This Post originally appeared on my sister, Christine Koh's site, Boston Mamas, under the title, Lesson Learned. Many thanks to her for the inspiration to write this piece, which was my first in the eight months following my son's birth, and the catalyst for creating this new blog space.
I don't know if my lesson will ever fully be learned but it will always be practiced. Eight months ago, I gave birth to my son. He defied all expectations and denied me of the Hallmark-type experiences that I had dreamed of.
He arrived after a frightening night of monitoring and an ambulance ride from Cape Cod to Boston. He was born 2 months early and all of the plans and all of the ideas my husband and I had about how things were going to be were severed with the stroke of a surgeon's knife, which yielded a 2 lb 2 oz shrinkadink of a baby -- fragile to the touch and, admittedly, frightening for me to look at.
As a woman who is proud of her health and strength, I was quickly humbled by the feeling of utter powerlessness as the decision to take him out was based on necessity rather than choice. My bodily strength was quickly dissolved by magnesium, which felt like being burned from the inside out. There was an even fiercer flame of fear that brought me to shadowy places in myself that in my past life made me build brick and mortar around my heart and pounds of flesh around my body. The mask of determination swaddled a scared and angry child.
Every step since my son's birth -- a baby shower cancelled, a birth plan not realized, countless tests and needle pricks into this innocent being, daily knots in my stomach from potential bad medical news forecasts, the relief of letting time do its work, the frustrations of breastfeeding and the battles with thrush, the 70 days in the NICU 100 miles away from my home and husband -- scrubbed away every glorified image I had of motherhood and turned me towards the reality of what was right in front of me: fear, pain, resentment...and eventually joy and relief that my son is alive and healthy, and that our little family is still together after that tsunami.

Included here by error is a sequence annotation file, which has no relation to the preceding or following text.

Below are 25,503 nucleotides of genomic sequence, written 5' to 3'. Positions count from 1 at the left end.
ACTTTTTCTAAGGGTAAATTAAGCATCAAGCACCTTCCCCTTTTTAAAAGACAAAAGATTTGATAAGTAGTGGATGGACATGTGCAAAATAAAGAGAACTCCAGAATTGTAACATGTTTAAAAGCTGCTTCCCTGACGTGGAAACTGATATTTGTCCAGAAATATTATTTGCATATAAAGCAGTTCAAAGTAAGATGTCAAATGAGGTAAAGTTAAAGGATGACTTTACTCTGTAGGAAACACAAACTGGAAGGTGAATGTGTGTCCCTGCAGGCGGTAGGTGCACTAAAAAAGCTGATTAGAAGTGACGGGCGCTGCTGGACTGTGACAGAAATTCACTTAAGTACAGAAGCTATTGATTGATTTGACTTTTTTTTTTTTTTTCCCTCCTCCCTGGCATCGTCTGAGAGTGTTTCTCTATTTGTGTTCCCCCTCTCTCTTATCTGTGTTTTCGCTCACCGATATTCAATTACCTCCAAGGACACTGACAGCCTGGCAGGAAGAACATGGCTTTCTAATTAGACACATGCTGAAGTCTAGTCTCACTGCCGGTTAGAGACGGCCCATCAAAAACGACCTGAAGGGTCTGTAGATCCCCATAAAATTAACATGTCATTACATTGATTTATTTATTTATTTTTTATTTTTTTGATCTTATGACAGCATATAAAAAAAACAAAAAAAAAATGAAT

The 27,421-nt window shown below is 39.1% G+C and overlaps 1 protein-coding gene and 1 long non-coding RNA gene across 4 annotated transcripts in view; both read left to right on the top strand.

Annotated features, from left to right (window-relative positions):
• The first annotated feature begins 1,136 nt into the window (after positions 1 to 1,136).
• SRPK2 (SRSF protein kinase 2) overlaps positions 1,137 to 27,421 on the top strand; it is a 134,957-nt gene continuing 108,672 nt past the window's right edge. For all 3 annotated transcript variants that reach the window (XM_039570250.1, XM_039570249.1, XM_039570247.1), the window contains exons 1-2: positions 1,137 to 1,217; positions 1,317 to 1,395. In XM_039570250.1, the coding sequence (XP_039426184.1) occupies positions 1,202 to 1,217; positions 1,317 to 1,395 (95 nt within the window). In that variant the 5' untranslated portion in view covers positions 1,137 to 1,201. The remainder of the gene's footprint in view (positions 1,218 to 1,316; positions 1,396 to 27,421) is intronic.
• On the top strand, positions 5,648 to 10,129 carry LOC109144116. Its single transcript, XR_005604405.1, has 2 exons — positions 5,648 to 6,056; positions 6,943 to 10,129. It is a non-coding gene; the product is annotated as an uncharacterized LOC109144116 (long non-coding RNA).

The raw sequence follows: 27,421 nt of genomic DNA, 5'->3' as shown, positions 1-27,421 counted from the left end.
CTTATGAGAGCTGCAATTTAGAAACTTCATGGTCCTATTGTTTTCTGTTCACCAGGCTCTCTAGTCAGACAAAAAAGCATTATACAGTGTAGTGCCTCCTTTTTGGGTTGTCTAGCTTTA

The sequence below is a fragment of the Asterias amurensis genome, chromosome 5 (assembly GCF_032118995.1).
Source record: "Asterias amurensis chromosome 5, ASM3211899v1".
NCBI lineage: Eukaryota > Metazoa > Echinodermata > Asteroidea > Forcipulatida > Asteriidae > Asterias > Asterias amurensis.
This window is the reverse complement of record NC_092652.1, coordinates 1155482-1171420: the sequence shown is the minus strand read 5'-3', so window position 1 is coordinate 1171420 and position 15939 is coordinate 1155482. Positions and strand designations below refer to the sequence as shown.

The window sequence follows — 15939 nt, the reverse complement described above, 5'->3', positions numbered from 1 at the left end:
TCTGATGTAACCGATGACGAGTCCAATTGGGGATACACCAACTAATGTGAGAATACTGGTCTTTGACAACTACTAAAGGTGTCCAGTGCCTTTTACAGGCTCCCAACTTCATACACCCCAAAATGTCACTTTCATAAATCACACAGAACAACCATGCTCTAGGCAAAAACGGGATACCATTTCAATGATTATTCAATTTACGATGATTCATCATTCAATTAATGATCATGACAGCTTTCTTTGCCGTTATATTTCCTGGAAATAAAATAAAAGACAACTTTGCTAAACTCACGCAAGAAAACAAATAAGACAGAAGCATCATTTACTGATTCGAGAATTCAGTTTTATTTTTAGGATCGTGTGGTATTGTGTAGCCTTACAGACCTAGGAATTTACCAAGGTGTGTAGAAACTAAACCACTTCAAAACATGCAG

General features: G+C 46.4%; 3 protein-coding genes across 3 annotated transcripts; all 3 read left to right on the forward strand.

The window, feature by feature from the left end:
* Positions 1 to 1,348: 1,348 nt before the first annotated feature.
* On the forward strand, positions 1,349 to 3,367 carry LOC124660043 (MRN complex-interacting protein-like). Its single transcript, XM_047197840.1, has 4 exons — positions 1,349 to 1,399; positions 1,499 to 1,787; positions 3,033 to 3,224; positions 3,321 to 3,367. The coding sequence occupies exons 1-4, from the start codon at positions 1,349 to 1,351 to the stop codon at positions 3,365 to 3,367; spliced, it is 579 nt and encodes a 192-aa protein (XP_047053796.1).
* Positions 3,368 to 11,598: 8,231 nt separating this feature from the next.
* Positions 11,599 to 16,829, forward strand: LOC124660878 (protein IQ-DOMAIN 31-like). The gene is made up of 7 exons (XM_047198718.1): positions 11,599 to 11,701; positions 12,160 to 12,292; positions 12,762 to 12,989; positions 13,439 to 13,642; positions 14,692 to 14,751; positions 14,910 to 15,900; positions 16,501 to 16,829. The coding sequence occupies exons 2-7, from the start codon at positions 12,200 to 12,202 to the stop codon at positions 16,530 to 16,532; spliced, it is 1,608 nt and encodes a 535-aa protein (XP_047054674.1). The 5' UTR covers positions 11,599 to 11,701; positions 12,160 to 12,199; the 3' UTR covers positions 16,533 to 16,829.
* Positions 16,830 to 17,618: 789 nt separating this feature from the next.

I have spent many days and nights questioning, blaming and punishing myself over what presented itself rather than what I expected. I felt betrayed by my body and my life.
In yoga there is a term, ahimsa, which basically simmers down to mean non-violence. After the wound of flesh and ego started to scab over, the real lesson of being kind came with the realization that I was killing myself and my family with the bitterness and judgement that came with not seeing the beauty of the small and sacred gifts. In hindsight, these gifts came in the form of each ounce of weight gained, the observation of how once concave flesh now wears soft and fleshy around the sweetest of smiles, the gradual lessening of fear as my husband and I grew more secure handling the fragile shell of a boy connected to tubes and wires, watching those wires go away one by one, noticing bit by bit the strength started to surge back into my legs and body, actually feeling the warmth of my husband's hand holding mine, and how love -- true love -- waited and worked even when we were in the darkest places to come back with hearts unguarded, to face and feel the anger, fear, and suffering of disappointment that has melted with time, communication, tears, and with being kind to ourselves and to one another. This experience, with all of its challenges, awakened the practice of kindness. The practice is the practice. The work to be kind will never end.